AIP Digital Archive
Electrical Engineering, Measurement and Control Technology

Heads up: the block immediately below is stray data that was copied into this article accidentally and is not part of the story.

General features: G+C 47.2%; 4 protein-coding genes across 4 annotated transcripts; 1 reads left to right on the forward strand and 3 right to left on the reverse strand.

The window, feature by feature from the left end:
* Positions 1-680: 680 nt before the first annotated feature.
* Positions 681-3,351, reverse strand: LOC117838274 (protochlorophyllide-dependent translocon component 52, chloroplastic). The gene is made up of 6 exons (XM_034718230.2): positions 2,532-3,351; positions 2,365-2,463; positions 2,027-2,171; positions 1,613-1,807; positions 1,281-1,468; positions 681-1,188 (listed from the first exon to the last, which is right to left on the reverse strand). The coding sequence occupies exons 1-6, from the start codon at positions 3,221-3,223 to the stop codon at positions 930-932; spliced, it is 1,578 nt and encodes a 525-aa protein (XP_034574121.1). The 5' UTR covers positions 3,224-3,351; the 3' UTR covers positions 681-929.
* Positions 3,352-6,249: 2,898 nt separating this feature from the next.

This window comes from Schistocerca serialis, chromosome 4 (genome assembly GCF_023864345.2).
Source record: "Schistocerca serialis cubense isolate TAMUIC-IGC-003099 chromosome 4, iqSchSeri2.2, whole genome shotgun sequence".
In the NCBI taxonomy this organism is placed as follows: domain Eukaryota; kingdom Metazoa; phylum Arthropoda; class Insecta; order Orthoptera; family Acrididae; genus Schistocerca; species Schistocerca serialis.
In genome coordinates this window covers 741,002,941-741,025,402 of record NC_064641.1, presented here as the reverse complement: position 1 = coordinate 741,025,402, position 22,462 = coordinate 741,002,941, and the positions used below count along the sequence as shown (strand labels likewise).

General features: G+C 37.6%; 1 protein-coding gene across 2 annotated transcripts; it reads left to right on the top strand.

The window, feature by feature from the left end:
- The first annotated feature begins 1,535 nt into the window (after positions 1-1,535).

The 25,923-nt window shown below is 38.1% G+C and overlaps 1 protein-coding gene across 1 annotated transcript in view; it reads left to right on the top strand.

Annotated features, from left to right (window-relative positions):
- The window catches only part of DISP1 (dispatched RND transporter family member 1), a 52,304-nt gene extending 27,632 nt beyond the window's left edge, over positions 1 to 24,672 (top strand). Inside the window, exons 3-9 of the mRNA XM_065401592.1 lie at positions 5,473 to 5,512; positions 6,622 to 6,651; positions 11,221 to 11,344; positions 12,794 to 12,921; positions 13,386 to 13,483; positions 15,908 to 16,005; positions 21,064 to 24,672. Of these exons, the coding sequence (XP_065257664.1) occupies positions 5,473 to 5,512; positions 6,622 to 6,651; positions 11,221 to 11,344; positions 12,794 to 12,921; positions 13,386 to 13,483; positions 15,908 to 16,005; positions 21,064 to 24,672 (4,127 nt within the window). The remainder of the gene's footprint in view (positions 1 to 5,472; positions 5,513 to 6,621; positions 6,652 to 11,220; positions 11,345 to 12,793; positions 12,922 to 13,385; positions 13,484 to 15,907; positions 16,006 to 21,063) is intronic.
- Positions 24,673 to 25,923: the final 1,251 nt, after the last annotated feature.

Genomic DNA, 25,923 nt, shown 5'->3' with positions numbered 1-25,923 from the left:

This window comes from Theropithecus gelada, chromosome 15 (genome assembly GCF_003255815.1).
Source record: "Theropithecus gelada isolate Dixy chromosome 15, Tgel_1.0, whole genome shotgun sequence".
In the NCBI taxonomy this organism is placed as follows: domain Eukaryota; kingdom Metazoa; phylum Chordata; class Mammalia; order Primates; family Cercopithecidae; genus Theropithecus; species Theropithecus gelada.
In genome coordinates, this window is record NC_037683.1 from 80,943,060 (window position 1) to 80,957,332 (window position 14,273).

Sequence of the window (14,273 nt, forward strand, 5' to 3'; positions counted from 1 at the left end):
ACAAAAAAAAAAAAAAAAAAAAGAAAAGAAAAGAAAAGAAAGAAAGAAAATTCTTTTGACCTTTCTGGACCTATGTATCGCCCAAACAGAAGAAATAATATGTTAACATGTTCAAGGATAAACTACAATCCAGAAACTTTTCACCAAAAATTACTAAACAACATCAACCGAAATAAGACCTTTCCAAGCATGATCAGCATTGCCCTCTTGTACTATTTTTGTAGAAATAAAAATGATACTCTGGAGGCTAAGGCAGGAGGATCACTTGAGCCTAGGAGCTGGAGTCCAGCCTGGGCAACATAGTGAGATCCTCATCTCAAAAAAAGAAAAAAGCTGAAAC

In the last decades, the major motivation for manufacturing multilayer mirrors has been in soft x-ray applications, particularly for astronomy, microlithography, and polarimetry. The advent of high energy synchrotron storage rings has provided a new significant impetus emphasizing high energy applications and especially when flux, rather than resolution, is desired. In this paper we present the reflection properties of the most promising multilayer material combinations for the energy range from 0.1 keV up to 200 keV. Previous calculations by Rosenbluth were limited to a maximum of 2 keV and to multilayers composed of pure elements and operating under normal incidence. As alloys might be essential for a smooth growth and/or for stability under high heat load, our screening consisted of a list of up to 300 solids having a melting point above 100°C and that could be deposited in a sputtering process. A full computer search calculates 45000 multilayer combinations for each angle (or multilayer d-spacing) and energy of operation, the only necessary input variables. Other manufacture-related parameters can be specified to give a more realistic picture of the performance. As the number of layers is often limited, a nonperiodic design could minimize absorption effects. © 1996 American Institute of Physics.
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